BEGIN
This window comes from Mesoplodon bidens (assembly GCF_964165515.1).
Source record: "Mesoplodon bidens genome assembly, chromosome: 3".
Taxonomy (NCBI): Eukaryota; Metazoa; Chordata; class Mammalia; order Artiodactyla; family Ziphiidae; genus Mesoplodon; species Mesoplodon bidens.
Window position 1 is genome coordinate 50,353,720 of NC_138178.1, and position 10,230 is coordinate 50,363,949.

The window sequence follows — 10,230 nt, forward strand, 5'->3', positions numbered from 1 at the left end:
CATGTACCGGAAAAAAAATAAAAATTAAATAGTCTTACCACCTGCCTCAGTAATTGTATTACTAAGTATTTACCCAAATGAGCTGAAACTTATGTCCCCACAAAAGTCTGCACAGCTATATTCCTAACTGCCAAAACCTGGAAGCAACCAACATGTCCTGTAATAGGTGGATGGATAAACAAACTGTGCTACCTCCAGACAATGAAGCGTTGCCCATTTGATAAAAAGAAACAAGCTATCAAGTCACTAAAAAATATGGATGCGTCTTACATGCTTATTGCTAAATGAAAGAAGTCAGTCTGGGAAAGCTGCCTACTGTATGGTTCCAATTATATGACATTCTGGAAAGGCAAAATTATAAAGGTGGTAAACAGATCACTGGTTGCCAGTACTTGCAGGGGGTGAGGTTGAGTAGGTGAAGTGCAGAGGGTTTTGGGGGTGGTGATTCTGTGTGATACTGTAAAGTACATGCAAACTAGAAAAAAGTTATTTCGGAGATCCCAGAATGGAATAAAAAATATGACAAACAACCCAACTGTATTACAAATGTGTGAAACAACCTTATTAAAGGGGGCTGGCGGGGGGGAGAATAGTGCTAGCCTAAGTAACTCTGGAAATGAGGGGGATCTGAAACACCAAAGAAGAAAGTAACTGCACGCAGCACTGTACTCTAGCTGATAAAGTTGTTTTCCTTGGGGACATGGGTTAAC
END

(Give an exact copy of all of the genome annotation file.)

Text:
This window comes from Mesoplodon bidens (assembly GCF_964165515.1).
Source record: "Mesoplodon bidens genome assembly, chromosome: 3".
Taxonomy (NCBI): Eukaryota; Metazoa; Chordata; class Mammalia; order Artiodactyla; family Ziphiidae; genus Mesoplodon; species Mesoplodon bidens.
Window position 1 is genome coordinate 50,353,720 of NC_138178.1, and position 10,230 is coordinate 50,363,949.

The window sequence follows — 10,230 nt, forward strand, 5'->3', positions numbered from 1 at the left end:
CATGTACCGGAAAAAAAATAAAAATTAAATAGTCTTACCACCTGCCTCAGTAATTGTATTACTAAGTATTTACCCAAATGAGCTGAAACTTATGTCCCCACAAAAGTCTGCACAGCTATATTCCTAACTGCCAAAACCTGGAAGCAACCAACATGTCCTGTAATAGGTGGATGGATAAACAAACTGTGCTACCTCCAGACAATGAAGCGTTGCCCATTTGATAAAAAGAAACAAGCTATCAAGTCACTAAAAAATATGGATGCGTCTTACATGCTTATTGCTAAATGAAAGAAGTCAGTCTGGGAAAGCTGCCTACTGTATGGTTCCAATTATATGACATTCTGGAAAGGCAAAATTATAAAGGTGGTAAACAGATCACTGGTTGCCAGTACTTGCAGGGGGTGAGGTTGAGTAGGTGAAGTGCAGAGGGTTTTGGGGGTGGTGATTCTGTGTGATACTGTAAAGTACATGCAAACTAGAAAAAAGTTATTTCGGAGATCCCAGAATGGAATAAAAAATATGACAAACAACCCAACTGTATTACAAATGTGTGAAACAACCTTATTAAAGGGGGCTGGCGGGGGGGAGAATAGTGCTAGCCTAAGTAACTCTGGAAATGAGGGGGATCTGAAACACCAAAGAAGAAAGTAACTGCACGCAGCACTGTACTCTAGCTGATAAAGTTGTTTTCCTTGGGGACATGGGTTAAC